Greek daily Kathimerini writes that only an intervention on the part of Europe, to reverse the shock veto at the recent European Council, could save Zoran Zaev from a major defeat at the coming early general elections.
The paper writes that Greece was approached by diplomats from “concerned” countries, with the idea that Greece could make an initiative to open the EU accession perspectives for Macedonia and Albania, who were both denied at the Council by France, or a combination of France, Denmark and the Netherlands. The paper writes that this would be welcome help to Albanian Prime Minister Edi Rama, and to Zaev who faces a heavy defeat from the “nationalists” at the April 2020 elections.
The paper also speculates that the announcement by Zaev to freeze implementation of the Prespa treaty in domestic matters until the EU accession talks begin could help him electorally. Zaev made this announcement twice, and twice backpedaled from it.
Zaev’s move is declared a hand grenade thrown at the treaty, as a freeze of implementation of the name change on the Macedonian side, although perfectly in line with the Prespa treaty, would likely cause a reaction from the Greek side. The paper also warns that Macedonia would face Armageddon if it leaves the Prespa treaty and would possibly be blocked from joining NATO, even though the ratification is at an advanced date.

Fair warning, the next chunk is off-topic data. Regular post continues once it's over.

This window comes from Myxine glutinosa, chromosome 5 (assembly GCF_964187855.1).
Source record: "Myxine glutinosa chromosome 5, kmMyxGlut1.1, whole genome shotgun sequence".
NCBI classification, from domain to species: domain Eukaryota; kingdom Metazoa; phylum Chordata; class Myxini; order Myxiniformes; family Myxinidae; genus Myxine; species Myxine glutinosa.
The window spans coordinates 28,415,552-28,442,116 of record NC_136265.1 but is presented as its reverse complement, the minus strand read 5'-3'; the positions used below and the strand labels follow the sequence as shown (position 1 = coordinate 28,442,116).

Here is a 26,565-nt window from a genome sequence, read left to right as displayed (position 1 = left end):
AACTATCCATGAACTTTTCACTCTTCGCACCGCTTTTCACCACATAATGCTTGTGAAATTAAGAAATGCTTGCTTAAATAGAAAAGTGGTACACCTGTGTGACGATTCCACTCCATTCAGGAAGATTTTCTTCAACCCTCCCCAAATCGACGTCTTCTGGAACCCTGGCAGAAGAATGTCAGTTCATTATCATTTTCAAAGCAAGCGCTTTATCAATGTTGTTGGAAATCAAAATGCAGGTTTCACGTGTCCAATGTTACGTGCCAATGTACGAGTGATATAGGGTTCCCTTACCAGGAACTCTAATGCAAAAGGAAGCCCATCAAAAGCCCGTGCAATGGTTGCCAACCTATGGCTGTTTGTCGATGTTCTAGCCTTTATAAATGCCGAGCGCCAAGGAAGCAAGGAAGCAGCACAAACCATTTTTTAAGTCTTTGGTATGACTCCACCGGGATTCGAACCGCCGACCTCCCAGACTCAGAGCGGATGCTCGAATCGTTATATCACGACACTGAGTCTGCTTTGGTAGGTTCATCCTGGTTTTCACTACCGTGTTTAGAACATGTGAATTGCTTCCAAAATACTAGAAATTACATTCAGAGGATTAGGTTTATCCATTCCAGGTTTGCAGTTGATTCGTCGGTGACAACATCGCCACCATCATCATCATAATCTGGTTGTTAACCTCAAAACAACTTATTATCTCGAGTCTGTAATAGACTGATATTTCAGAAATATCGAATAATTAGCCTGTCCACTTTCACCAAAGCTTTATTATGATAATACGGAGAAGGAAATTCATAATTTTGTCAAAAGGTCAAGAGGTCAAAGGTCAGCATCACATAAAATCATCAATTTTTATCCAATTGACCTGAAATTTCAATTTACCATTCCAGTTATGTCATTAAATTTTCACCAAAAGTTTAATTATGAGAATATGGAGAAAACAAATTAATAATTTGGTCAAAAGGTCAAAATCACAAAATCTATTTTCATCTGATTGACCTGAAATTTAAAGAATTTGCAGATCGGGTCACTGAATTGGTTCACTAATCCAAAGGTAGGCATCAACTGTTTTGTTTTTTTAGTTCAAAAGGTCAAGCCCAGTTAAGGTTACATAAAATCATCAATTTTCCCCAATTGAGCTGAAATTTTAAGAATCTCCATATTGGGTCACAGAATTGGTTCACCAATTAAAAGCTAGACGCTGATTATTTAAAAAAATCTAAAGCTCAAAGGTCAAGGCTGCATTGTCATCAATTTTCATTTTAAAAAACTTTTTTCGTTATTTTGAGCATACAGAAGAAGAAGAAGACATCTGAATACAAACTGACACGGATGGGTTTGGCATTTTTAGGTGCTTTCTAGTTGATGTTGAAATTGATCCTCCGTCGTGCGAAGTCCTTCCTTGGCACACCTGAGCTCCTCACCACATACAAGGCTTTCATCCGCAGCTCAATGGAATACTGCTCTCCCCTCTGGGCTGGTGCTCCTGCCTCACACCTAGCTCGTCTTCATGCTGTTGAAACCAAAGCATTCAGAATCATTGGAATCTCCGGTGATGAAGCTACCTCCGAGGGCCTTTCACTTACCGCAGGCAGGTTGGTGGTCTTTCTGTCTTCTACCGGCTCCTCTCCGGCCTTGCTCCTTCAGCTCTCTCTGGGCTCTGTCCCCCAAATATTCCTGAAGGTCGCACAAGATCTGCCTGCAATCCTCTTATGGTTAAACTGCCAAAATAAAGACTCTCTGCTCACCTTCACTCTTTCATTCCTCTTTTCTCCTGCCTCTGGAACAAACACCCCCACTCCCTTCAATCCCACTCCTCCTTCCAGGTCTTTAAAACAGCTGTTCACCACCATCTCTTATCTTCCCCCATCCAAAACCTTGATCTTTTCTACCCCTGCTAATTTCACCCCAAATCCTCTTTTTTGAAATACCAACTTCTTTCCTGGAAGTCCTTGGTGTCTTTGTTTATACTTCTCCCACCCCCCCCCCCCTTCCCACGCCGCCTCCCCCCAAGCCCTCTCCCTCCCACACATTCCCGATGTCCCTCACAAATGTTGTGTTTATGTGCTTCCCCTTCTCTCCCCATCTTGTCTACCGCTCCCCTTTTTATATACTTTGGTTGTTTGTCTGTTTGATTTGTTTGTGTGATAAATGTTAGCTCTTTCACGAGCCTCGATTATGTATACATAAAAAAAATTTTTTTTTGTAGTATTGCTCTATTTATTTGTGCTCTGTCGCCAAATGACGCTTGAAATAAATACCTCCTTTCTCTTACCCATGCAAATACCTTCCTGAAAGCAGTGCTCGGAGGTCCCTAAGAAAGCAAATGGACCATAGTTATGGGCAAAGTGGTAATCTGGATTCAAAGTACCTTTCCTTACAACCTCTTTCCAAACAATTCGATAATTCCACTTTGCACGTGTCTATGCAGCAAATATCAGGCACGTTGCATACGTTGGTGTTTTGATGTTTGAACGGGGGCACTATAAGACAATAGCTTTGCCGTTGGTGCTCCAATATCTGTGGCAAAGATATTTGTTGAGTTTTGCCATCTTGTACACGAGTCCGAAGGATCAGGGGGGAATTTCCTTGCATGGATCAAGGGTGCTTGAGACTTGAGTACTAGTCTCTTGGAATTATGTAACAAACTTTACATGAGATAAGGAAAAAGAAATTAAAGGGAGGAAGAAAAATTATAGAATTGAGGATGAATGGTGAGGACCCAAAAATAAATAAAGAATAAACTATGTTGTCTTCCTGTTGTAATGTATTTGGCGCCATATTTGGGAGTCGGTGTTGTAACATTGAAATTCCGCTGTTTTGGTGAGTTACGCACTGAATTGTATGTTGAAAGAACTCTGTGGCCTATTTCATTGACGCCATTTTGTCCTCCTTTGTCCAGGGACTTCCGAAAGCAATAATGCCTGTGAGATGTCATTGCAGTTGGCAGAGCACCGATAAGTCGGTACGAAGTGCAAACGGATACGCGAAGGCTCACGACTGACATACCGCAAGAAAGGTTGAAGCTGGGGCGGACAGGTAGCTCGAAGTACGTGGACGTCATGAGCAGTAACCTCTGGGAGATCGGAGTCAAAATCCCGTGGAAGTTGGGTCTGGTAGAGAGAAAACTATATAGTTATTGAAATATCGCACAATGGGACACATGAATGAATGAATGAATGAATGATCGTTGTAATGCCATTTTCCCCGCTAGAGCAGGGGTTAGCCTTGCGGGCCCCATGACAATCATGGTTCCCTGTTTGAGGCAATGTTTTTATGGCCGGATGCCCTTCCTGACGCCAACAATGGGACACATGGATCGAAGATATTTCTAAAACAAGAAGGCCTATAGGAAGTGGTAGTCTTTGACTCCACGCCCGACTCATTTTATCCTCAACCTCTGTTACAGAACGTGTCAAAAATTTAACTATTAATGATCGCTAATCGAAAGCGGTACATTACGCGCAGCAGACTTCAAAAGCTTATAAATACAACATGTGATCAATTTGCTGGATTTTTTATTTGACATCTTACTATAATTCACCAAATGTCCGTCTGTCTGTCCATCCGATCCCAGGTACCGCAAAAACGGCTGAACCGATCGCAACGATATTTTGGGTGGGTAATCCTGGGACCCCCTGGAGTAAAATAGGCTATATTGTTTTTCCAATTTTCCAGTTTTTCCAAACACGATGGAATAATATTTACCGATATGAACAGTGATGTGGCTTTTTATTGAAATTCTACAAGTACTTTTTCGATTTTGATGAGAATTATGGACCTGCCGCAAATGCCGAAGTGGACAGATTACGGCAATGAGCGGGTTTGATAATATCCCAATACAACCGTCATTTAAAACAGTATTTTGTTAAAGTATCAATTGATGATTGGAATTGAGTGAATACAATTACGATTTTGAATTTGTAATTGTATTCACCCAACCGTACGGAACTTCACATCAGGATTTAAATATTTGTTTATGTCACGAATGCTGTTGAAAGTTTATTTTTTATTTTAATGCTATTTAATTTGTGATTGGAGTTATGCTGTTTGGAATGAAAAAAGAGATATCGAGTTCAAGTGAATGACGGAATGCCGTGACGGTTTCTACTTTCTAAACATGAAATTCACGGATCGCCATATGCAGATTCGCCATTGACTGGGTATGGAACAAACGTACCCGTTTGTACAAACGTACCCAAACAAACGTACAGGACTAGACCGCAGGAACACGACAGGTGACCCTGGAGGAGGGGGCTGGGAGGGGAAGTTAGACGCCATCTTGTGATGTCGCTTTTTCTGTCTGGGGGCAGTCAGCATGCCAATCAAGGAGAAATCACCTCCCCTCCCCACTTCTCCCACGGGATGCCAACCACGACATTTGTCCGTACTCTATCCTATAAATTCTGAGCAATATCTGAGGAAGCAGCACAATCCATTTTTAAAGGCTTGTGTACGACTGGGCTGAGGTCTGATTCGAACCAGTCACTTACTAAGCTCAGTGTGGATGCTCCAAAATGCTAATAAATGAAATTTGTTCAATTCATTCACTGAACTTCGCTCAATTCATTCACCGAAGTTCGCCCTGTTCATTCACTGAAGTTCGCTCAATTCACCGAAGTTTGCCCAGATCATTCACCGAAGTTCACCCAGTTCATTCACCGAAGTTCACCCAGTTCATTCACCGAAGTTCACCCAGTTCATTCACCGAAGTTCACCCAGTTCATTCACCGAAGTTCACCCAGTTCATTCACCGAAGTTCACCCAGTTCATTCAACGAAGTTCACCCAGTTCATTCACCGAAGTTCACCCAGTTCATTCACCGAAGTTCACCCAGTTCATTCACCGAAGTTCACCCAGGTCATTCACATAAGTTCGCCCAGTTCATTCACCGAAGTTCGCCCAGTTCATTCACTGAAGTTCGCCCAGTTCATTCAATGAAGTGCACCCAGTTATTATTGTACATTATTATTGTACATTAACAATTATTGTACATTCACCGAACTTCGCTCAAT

Ultimately, any push to help the two Prime Ministers hinges on getting France to change its mind, which is doubtful, and besides could come too late for Zaev as the elections are in April and the Zagreb European Council would be in May. Italy is pushing to reverse the decision at a summit that would be held earlier, but it also demands that Macedonia and Albania remain coupled, which makes the decision more difficult for Zaev. Kathimerini writes that Italy is pushing primarily for Albania, out of geo-political reasons, meaning that Macedonia is unlikely to decouple, which is its best chance to open accession talks on its own.
Meanwhile, Greece would push the two countries: Macedonia would be required to continue to strictly implement the Prespa treaty, while Albania would have to give additional minority rights to ethnic Greeks.